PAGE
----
Sometimes I borrow ideas from other disciplines that I feel compelled to use in my own writing. I find myself, writing about medicine, reading the advice of professors of literature, writers and poets. On other occasions, I had asked questions such as: What can doctors learn from symphony orchestras or NASCAR racing teams? So recently, because I’ve written a lot about food, I decided to explore how personal finance experts think. After all, I thought, diet is all about numbers, about calories in and calories out, about balancing income and outgoings—just a matter of arithmetic, just like in personal finance. Or is it really?
I directed my attention to the book “The Fact Sheet: Why Personal Finance Doesn’t Have to Be Complicated” written by Helaine Olen and Harold Pollack and published in 2016. Helaine Olen is an opinion columnist specializing in politics, economics, and American life. She has written for The Washington Post and has authored or co-authored three books; The plug is one of them; another is “The Employee Handbook for Finding and Managing Workplace Romance.” Harold Pollack is a professor at the University of Chicago whose research has focused on public health and health policy.
“The index card” is based on the idea that the best financial advice for most people would fit on a card. “If you pay for someone to [financial] tips,” Pollack said, “…you’re probably getting the wrong advice because the right advice is so simple.”
Can medical advice, or more specifically dietary advice, fit on a card? I quickly compiled an oversimplified but probably useful list of rules: don’t smoke; Avoid excess alcohol; Do not take medication unless prescribed by a doctor; Eat healthy; Exercise plenty but safely; Do not engage in any activity that requires a helmet; and Call your mother twice a week. I’ll give you some simple dietary advice later.
The idea of simplifying financial advice, or any other advice, is very appealing. In a world of complexity, who wouldn’t appreciate blissful simplicity? On the other hand, I reminded myself, oversimplification could be dangerous. Ignore the complexities of life or disregard the advice of professionals and you could find yourself in trouble.
Some of the advice in The Index Card is about saving and some is about investing the money you have saved and avoiding unnecessary investment fees and taxes. Here are some examples: 1. Max your 401k or equivalent employee contribution. 2. Buy inexpensive, well-diversified mutual funds such as Vanguard Target 20XX funds. 3. Never buy or sell individual securities. 4. Save 20% of your money (this number, 20%, was on the original sheet, but in the book it was reduced to 10%). And 5. Pay off your credit card in full each month. The list includes four other items and fits on one index card.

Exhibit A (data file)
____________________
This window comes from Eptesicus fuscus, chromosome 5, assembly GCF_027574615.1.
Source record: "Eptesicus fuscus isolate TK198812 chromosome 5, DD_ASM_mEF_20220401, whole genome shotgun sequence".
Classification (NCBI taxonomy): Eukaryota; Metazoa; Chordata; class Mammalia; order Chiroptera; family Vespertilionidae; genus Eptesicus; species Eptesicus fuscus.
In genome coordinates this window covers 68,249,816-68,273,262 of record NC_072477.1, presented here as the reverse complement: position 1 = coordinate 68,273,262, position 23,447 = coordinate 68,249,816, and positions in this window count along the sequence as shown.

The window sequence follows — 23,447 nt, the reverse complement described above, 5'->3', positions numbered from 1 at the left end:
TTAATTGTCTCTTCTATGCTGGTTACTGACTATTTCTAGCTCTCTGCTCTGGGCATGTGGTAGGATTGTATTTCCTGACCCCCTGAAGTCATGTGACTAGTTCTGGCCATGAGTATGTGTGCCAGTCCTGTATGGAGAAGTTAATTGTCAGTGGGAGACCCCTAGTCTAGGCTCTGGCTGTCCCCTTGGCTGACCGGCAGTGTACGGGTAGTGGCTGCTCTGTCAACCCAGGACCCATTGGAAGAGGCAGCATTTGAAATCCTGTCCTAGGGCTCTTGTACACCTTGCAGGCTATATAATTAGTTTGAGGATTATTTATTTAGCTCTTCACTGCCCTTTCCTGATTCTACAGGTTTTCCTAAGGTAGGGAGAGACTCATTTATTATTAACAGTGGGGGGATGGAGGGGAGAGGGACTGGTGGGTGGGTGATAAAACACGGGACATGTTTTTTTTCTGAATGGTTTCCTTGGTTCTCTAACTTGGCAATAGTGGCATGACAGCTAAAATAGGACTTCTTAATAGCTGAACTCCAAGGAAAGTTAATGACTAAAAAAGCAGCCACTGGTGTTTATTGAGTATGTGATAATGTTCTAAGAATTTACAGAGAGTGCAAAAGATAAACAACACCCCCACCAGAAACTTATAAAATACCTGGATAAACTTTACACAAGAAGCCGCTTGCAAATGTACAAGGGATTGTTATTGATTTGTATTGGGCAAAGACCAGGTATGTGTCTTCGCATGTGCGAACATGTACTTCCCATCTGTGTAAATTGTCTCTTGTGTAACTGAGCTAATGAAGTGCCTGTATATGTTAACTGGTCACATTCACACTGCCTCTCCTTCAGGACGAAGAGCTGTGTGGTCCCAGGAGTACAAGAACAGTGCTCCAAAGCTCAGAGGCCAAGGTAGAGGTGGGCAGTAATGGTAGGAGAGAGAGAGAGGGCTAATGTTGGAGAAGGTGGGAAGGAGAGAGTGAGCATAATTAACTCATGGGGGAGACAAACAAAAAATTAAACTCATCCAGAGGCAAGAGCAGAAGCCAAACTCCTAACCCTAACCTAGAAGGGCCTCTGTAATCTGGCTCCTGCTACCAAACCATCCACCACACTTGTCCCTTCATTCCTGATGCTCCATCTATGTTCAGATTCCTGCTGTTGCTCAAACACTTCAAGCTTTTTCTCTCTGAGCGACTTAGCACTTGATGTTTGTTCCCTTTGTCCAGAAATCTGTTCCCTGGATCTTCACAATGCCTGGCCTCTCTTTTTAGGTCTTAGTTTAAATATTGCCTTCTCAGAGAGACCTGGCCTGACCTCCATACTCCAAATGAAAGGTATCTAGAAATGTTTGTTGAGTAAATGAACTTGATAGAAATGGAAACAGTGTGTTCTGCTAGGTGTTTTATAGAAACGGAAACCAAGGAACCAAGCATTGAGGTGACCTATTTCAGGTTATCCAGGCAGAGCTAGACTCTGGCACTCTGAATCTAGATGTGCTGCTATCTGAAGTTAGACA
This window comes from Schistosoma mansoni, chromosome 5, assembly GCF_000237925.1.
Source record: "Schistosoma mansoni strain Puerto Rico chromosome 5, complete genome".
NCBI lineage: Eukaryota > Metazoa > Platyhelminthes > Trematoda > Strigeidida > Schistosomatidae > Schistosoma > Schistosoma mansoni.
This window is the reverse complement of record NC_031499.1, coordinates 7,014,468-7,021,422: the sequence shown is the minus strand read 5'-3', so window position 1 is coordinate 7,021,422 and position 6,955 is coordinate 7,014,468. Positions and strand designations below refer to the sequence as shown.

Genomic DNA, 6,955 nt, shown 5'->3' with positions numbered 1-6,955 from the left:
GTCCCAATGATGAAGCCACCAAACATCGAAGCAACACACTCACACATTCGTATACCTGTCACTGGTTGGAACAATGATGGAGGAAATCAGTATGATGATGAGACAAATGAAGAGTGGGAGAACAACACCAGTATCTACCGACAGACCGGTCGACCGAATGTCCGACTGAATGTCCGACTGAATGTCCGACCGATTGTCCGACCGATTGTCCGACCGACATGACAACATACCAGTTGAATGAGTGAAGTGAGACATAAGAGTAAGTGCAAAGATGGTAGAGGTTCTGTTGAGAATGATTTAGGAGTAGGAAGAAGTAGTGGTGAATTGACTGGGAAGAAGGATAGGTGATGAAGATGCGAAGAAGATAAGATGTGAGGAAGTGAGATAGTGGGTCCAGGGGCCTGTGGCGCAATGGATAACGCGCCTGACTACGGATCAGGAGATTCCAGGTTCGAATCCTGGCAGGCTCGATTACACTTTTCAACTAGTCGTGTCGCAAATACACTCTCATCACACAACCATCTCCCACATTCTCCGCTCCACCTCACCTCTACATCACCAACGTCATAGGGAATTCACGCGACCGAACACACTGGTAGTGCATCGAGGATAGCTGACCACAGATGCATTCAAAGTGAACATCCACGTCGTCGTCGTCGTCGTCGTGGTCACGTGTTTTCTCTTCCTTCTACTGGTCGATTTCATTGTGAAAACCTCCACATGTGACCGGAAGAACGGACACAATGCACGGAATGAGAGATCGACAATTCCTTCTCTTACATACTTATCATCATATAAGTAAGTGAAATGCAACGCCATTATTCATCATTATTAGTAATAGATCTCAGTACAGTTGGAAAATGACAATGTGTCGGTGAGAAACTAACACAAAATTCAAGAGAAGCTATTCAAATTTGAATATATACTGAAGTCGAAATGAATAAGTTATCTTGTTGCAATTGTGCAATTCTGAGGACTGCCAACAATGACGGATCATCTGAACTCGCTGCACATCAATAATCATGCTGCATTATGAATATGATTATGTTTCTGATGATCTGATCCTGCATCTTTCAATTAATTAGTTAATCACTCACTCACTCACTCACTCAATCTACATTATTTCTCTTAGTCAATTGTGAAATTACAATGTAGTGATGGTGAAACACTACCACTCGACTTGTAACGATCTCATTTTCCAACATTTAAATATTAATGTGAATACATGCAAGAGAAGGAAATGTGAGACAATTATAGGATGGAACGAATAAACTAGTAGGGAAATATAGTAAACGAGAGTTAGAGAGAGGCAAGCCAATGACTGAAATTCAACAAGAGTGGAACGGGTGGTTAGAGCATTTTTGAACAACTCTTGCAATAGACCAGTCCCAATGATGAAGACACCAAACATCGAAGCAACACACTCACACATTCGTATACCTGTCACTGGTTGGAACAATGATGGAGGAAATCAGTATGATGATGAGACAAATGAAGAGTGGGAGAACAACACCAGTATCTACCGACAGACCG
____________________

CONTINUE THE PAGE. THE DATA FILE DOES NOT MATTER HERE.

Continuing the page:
Certainly, most of the items on the sheet are familiar to anyone interested in personal finance and are available, free of charge, on most financial websites. So is there any value in reading the book or hanging the map by magnet on your refrigerator door? I wonder, if I were to write the equivalent set of rules, but about diet, wouldn’t my diet index card also state the obvious? Wouldn’t that be completely redundant?
The answer in my mind is clear. For a select few, there is a world of expert advice: personal coaches, accountants, financial advisers and lawyers who promise a future of material comfort. Psychologists, doctors and personal trainers who create a future of harmony, good health and well-being. But for many people, life is a series of challenges in a confusing world. For these people, questions such as how to earn more, save enough, invest wisely urgently need simple, short, and good enough answers.
Yes, I’m talking about dietary advice that can fit on a card. But before I give you my diet index card, I need to tell you a bit about the chemistry and arithmetic of weight loss, or, in other words, when someone loses weight, where going fat? I will tell you more about it in my next column.
Dr. Shahar Madjar, MD, MBA, is a doctor specializing in urology.